The primary issue at hand is that NHSI are investigating a potential scandal in which they are implicated, having sought to redeploy him and offered him a secondment in the meantime. They did this, in appears, having had very significant concerns already raised with them. My question – just who oversees governance failings when those that oversee governance failings are subject to suspicion that their own governance has been less than robust? It reminds me of the accusations of protectionism that surround Sir David Nicholson, when it emerged he had effectively been a pivotal figure overseeing perhaps one of the worst governance failings we have ever seen. It does seem like some things just don’t change.
5. DRAPER & DASH DISH UP A DAPPER NEW DIRECTOR
And finally, given we mentioned Draper & Dash in the previous article, probably a company very few have heard of, we thought it of note to announce the appointment of a new non-executive, in the form of a certain Jim Mackey. To be clear, there is no suggestion that this is in anyway suspicious or without proper declarations, but it remains noteworthy given his tenure as CEO, until recently, of NHSI and now as NED in the very Draper and Dash that David Allison was appointed to, not to mention both being ‘North Easters’, where David Allison was being redeployed to after his secondment.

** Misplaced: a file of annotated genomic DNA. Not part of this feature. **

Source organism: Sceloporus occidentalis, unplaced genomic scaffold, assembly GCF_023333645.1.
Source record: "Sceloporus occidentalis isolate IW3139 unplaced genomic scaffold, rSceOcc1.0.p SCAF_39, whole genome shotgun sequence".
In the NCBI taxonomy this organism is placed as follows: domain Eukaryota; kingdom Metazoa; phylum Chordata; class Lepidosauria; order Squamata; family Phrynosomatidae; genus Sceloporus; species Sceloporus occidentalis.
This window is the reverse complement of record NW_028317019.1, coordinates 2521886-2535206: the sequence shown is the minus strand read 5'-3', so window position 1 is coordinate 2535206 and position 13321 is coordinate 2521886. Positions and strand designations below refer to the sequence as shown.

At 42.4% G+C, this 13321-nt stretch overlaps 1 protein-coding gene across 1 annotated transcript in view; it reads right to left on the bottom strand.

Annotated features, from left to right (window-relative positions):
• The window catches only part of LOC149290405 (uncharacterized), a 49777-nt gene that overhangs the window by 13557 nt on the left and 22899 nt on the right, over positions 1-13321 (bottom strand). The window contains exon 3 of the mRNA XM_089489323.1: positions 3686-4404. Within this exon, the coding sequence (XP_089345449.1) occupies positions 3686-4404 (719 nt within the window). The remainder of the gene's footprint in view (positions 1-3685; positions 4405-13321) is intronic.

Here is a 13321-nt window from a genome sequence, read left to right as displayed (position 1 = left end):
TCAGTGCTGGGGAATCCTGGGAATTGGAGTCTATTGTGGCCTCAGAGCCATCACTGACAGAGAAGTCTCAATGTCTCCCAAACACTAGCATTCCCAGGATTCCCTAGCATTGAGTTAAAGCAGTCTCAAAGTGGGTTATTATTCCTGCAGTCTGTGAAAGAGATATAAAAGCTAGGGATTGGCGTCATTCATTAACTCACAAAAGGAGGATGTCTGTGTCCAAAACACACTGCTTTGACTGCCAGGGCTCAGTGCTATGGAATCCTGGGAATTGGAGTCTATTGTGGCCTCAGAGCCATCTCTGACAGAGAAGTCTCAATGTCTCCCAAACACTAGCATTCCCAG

We’re going to leave the news and interpretation right there though as this is a story unfolding but in which Mr Mackey may only be involved purely circumstantially, though the triumvirate link of Draper and Dash, NHSI and the North East, none of which, I would point out, is it either unethical or immoral to have on your CV!
Some Final Thoughts
I believe I started by suggesting that the emerging news at the start of 2018 was at the very least not boring. If this transpired in the first proper week back, I can only watch the NHS space with a degree of trepidation. I know this is a time of year when many are considering their options and those options are, of course, influenced by how they interpret their current circumstances.
I would urge caution. It’s just a week, however eventful that week may be. The direction of travel is more important than the precise circumstances in the moment. That direction is shaping up now and although it looks far from rosy, we need a little more time to determine the responses from leaders and the effect of those responses.
In the meantime, it is vital to ensure you don’t become a casualty out of blind commitment or a sense of hopelessness around alternative options. The secret to security is steady-handed, authentic, unemotional interpretation of the circumstances and their implications, something that I will continue to contribute to as best I can. Be safe.